Long considered an impartial arbiter of who’s scamming whom (and who’s not), the Better Business Bureau—a “federated association” of locally run bureaus—has been facing questions lately about its very mission. Among them:
• Can anyone pay dues ($300 and up) and become a highly rated member? The ABC news program 20/20 reported late last year that a group of disaffected Los Angeles business owners and a man who started an anti-BBB blog called bbbroundup.com banded together and paid dues for fake companies in a “sting” of the BBB. They named one Hamas, after the pro-Palestinian organization classified as a terrorist group by the U.S. government. The BBB gave Hamas a rating of A- within 12 hours of processing the group’s credit card, according to the blogger, a former CBS newsman known by the pseudonym Jimmie Rivers. Daniel Steiner, a trade practice analyst in the BBB’s Los Angeles area office, says the applicant pronounced the group “HAY-mas,” not “ha-MAS,” throwing off staffers trying to check out what they were told was “a youth counseling organization.” Adds Steiner, “It was a campaign to discredit us, and we were duped.” Interviewed by walletpop.com’s Consumer Ally, Rivers described the organization’s accreditation process as a “boiler room,” where, according to former employees, representatives are expected to fill quotas and earn commissions of up to 40 percent. Today, Susan Kearney of the national BBB says, the CEO of that bureau has left, “and the sales process is uniform now.”
• If a business doesn’t pay dues, does it get a lower grade? That’s what bbbroundup.com claims, pointing out that Starbucks in Seattle was slapped with a BBB grade of F. (It is not a member of the BBB.) Disneyland, another nonmember, also received an F. After bloggers questioned both grades, they were eventually changed to a B and an A+, respectively. (Steiner says Disneyland had “a lot of unanswered complaints,” which lowered its grade temporarily until the park changed its procedures. The Seattle BBB bureau says Starbucks raised its grade last August by answering complaints at the corporate instead of store level.) The Nevada-based business Incorp Services, Inc., went so far as to sue its local chapter of the BBB, claiming it had been graded poorly after refusing to pay the accreditation fee. The suit has since been settled, says Kearney, and Incorp Services has been accredited.
• Do customers have to pay the BBB to have complaints resolved? David Segal wrote recently in the New York Times about PC Drivers Headquarters, a software seller in Austin, Texas, which had over 312 complaints filed against it with the BBB. Nevertheless, the agency gave the seller an A+ rating. The BBB says that 312 complaints are not too many, because the company is categorized as a giant business. The BBB’s policy is to offer mediation services to customers whose complaints can’t be resolved through talk, e-mail, and reason. But the Austin area’s BBB charges $70 for those services—more than one dissatisfied customer was trying to recoup.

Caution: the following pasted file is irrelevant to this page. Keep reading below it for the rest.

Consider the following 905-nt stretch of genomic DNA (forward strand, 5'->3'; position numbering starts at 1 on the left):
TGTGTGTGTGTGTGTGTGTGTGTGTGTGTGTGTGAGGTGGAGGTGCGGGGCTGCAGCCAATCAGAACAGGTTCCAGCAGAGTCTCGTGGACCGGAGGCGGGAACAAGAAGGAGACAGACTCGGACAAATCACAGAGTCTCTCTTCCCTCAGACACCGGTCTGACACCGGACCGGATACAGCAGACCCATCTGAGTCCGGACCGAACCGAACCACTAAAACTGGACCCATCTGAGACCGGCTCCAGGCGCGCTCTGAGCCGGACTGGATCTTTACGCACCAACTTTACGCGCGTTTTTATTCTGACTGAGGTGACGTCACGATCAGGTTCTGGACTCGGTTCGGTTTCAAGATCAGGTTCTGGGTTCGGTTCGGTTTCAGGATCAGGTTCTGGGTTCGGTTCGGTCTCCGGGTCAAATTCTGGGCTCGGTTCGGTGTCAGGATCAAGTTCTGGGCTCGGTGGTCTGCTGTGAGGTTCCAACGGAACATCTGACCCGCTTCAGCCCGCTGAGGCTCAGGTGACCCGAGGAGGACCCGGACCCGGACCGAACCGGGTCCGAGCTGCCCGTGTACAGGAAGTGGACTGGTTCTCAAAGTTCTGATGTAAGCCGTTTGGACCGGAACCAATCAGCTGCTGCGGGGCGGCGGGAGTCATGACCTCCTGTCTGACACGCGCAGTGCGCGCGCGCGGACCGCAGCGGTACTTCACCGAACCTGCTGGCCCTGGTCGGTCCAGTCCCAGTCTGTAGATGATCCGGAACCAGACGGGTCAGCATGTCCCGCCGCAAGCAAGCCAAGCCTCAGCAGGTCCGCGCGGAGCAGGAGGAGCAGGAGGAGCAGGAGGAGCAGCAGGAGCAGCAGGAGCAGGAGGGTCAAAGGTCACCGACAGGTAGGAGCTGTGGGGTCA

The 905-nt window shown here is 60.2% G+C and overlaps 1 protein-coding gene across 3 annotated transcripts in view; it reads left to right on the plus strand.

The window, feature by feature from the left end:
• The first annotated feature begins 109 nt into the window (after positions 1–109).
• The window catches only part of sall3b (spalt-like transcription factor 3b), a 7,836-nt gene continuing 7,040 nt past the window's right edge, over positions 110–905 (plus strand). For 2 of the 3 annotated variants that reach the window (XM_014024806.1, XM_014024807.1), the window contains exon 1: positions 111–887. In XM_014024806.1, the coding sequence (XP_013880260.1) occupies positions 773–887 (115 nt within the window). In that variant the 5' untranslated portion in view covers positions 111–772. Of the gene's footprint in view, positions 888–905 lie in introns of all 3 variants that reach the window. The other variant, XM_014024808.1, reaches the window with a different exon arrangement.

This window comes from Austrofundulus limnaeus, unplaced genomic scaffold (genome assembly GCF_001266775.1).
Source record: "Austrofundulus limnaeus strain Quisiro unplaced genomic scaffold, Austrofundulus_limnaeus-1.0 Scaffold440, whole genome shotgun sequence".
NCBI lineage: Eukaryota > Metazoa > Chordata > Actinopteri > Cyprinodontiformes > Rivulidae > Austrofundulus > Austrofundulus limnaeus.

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WHAT’S A CONSUMER TO DO?
• Look for changes at the BBB. Kearney says, “The coming months may see some changes. We’re not perfect, but we try to be because people expect it of us … We’re hoping this is old news now.” George Gombossy of ctwatchdog.com, a Connecticut-based consumer website, still recommends lodging complaints with the BBB “because if there’s a pattern in the complaints, it’ll show up,” he told AARP the Magazine.
• Tap other sources for company reviews. These days, it’s easy to turn to a customer-driven site like yelp.com to see whether a firm is worth your business. Or head to the company’s Facebook page if it has one. Many will now let you see negative feedback as well as positive. And be sure to check out ftc.gov and the new complaint database at saferproducts.gov, where you can get the lowdown on product recalls.
• Rely on social networking to voice dissatisfaction. A new location-based mobile app called Gripe gives merchants 48 hours to address or resolve your complaint before simultaneously posting your bad review of a product or service to your Facebook page, Twitter account, and the company’s customer-service department. Just make sure to tweet for what you want. “Get the company’s attention and request their help,” author Guy Winch (The Squeaky Wheel) tells the blog flooringtheconsumer.com. “Tweeting ‘Help @Company! The shoes u sent are the wrong size. Wedding is in two days!’ is far more productive than [email protected] sucks! I’m never ordering from you again!’ ”